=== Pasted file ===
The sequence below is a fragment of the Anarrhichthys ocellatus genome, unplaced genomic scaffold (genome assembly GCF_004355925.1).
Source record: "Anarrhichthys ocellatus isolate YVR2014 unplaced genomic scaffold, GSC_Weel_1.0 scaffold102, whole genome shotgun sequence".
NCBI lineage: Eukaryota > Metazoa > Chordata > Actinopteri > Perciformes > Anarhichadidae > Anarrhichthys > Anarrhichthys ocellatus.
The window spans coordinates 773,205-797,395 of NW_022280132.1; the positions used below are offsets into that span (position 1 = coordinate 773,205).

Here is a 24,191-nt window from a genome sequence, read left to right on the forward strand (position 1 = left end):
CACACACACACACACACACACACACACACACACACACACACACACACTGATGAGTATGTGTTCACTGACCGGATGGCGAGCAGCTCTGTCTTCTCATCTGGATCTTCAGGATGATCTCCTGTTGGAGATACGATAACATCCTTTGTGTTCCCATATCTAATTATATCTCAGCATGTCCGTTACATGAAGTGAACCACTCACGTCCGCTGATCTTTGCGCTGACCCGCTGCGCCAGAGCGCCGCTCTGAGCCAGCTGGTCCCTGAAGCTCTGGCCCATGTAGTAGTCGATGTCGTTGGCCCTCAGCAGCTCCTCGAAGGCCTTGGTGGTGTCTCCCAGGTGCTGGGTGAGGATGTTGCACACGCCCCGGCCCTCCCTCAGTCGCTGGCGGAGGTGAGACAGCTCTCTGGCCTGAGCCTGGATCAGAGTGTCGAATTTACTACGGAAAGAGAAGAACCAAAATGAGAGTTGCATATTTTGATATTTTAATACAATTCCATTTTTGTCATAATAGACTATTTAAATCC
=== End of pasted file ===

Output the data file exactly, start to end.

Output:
The sequence below is a fragment of the Anarrhichthys ocellatus genome, unplaced genomic scaffold (genome assembly GCF_004355925.1).
Source record: "Anarrhichthys ocellatus isolate YVR2014 unplaced genomic scaffold, GSC_Weel_1.0 scaffold102, whole genome shotgun sequence".
NCBI lineage: Eukaryota > Metazoa > Chordata > Actinopteri > Perciformes > Anarhichadidae > Anarrhichthys > Anarrhichthys ocellatus.
The window spans coordinates 773,205-797,395 of NW_022280132.1; the positions used below are offsets into that span (position 1 = coordinate 773,205).

Here is a 24,191-nt window from a genome sequence, read left to right on the forward strand (position 1 = left end):
CACACACACACACACACACACACACACACACACACACACACACACACTGATGAGTATGTGTTCACTGACCGGATGGCGAGCAGCTCTGTCTTCTCATCTGGATCTTCAGGATGATCTCCTGTTGGAGATACGATAACATCCTTTGTGTTCCCATATCTAATTATATCTCAGCATGTCCGTTACATGAAGTGAACCACTCACGTCCGCTGATCTTTGCGCTGACCCGCTGCGCCAGAGCGCCGCTCTGAGCCAGCTGGTCCCTGAAGCTCTGGCCCATGTAGTAGTCGATGTCGTTGGCCCTCAGCAGCTCCTCGAAGGCCTTGGTGGTGTCTCCCAGGTGCTGGGTGAGGATGTTGCACACGCCCCGGCCCTCCCTCAGTCGCTGGCGGAGGTGAGACAGCTCTCTGGCCTGAGCCTGGATCAGAGTGTCGAATTTACTACGGAAAGAGAAGAACCAAAATGAGAGTTGCATATTTTGATATTTTAATACAATTCCATTTTTGTCATAATAGACTATTTAAATCC